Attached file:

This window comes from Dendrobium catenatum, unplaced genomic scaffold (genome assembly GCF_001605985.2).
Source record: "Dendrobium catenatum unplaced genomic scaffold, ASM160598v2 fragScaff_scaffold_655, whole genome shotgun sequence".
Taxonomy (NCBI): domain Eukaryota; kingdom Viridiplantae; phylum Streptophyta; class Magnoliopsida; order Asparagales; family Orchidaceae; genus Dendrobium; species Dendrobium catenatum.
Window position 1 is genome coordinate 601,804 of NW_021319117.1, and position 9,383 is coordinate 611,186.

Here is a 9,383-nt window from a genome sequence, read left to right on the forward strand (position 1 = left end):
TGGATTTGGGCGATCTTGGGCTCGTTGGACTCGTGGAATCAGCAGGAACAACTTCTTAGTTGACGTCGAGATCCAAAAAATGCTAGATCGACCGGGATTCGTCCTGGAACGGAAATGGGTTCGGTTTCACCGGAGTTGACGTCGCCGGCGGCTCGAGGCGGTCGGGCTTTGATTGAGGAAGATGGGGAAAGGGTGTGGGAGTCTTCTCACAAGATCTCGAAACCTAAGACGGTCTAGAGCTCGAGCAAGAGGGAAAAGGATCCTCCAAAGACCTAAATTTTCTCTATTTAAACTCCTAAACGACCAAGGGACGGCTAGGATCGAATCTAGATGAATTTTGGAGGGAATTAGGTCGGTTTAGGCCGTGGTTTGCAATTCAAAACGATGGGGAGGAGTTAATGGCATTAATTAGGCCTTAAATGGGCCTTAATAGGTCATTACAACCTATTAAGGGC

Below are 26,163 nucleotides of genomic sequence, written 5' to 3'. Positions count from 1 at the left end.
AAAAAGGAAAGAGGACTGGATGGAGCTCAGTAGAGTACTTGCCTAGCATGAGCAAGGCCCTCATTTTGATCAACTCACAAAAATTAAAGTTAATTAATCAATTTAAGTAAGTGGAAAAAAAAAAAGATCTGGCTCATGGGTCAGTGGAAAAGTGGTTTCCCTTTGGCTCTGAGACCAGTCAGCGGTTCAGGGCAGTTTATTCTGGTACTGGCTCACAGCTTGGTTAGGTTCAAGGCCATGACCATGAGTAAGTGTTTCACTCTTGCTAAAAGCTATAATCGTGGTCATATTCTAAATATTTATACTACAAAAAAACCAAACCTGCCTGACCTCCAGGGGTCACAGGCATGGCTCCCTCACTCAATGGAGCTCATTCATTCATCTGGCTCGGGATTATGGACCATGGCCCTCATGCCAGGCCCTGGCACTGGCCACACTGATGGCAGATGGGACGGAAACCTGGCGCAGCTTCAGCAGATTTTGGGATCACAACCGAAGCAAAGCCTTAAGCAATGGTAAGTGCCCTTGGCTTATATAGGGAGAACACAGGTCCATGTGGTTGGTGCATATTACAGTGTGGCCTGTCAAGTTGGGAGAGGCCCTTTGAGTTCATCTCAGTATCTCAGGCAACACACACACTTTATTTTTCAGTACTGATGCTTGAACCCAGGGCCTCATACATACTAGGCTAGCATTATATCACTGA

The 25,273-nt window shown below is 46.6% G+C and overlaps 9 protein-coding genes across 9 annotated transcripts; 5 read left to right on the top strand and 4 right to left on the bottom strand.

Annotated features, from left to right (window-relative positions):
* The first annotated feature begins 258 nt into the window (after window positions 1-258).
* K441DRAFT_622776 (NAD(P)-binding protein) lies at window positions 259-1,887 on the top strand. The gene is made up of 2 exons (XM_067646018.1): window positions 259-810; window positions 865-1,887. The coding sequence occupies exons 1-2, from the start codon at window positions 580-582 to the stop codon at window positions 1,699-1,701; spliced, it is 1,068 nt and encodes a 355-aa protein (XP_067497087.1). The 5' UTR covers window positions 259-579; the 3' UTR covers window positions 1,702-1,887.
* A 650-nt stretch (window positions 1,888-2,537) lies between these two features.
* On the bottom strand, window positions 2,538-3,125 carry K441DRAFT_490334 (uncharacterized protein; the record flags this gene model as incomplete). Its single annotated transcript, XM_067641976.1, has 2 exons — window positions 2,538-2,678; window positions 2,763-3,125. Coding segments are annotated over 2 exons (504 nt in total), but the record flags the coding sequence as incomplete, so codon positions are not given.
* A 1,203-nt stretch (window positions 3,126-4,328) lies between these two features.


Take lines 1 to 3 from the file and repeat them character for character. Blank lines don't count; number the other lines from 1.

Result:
This window comes from Dendrobium catenatum, unplaced genomic scaffold (genome assembly GCF_001605985.2).
Source record: "Dendrobium catenatum unplaced genomic scaffold, ASM160598v2 fragScaff_scaffold_655, whole genome shotgun sequence".
Taxonomy (NCBI): domain Eukaryota; kingdom Viridiplantae; phylum Streptophyta; class Magnoliopsida; order Asparagales; family Orchidaceae; genus Dendrobium; species Dendrobium catenatum.